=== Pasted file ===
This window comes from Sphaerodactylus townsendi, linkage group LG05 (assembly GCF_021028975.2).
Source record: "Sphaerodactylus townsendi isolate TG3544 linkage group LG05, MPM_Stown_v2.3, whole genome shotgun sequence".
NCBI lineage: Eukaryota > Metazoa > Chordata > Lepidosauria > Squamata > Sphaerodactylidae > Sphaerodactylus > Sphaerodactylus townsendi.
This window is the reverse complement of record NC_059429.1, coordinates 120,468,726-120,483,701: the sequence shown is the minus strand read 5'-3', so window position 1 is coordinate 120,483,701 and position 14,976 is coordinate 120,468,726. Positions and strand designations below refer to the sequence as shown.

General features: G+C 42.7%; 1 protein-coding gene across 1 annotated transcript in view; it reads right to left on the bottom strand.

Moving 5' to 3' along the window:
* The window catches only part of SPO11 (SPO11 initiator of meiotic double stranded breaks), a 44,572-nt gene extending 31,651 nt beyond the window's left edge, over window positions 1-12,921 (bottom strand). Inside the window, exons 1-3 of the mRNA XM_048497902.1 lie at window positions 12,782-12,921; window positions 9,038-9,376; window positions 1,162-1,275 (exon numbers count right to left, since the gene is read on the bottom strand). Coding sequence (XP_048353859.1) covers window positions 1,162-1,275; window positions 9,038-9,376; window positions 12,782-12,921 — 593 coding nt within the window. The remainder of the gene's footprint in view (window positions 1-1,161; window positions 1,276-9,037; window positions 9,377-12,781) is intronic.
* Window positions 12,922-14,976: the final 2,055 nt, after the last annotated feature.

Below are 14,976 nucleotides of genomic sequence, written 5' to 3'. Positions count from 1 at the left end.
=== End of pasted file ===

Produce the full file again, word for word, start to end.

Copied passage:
This window comes from Sphaerodactylus townsendi, linkage group LG05 (assembly GCF_021028975.2).
Source record: "Sphaerodactylus townsendi isolate TG3544 linkage group LG05, MPM_Stown_v2.3, whole genome shotgun sequence".
NCBI lineage: Eukaryota > Metazoa > Chordata > Lepidosauria > Squamata > Sphaerodactylidae > Sphaerodactylus > Sphaerodactylus townsendi.
This window is the reverse complement of record NC_059429.1, coordinates 120,468,726-120,483,701: the sequence shown is the minus strand read 5'-3', so window position 1 is coordinate 120,483,701 and position 14,976 is coordinate 120,468,726. Positions and strand designations below refer to the sequence as shown.

General features: G+C 42.7%; 1 protein-coding gene across 1 annotated transcript in view; it reads right to left on the bottom strand.

Moving 5' to 3' along the window:
* The window catches only part of SPO11 (SPO11 initiator of meiotic double stranded breaks), a 44,572-nt gene extending 31,651 nt beyond the window's left edge, over window positions 1-12,921 (bottom strand). Inside the window, exons 1-3 of the mRNA XM_048497902.1 lie at window positions 12,782-12,921; window positions 9,038-9,376; window positions 1,162-1,275 (exon numbers count right to left, since the gene is read on the bottom strand). Coding sequence (XP_048353859.1) covers window positions 1,162-1,275; window positions 9,038-9,376; window positions 12,782-12,921 — 593 coding nt within the window. The remainder of the gene's footprint in view (window positions 1-1,161; window positions 1,276-9,037; window positions 9,377-12,781) is intronic.
* Window positions 12,922-14,976: the final 2,055 nt, after the last annotated feature.

Below are 14,976 nucleotides of genomic sequence, written 5' to 3'. Positions count from 1 at the left end.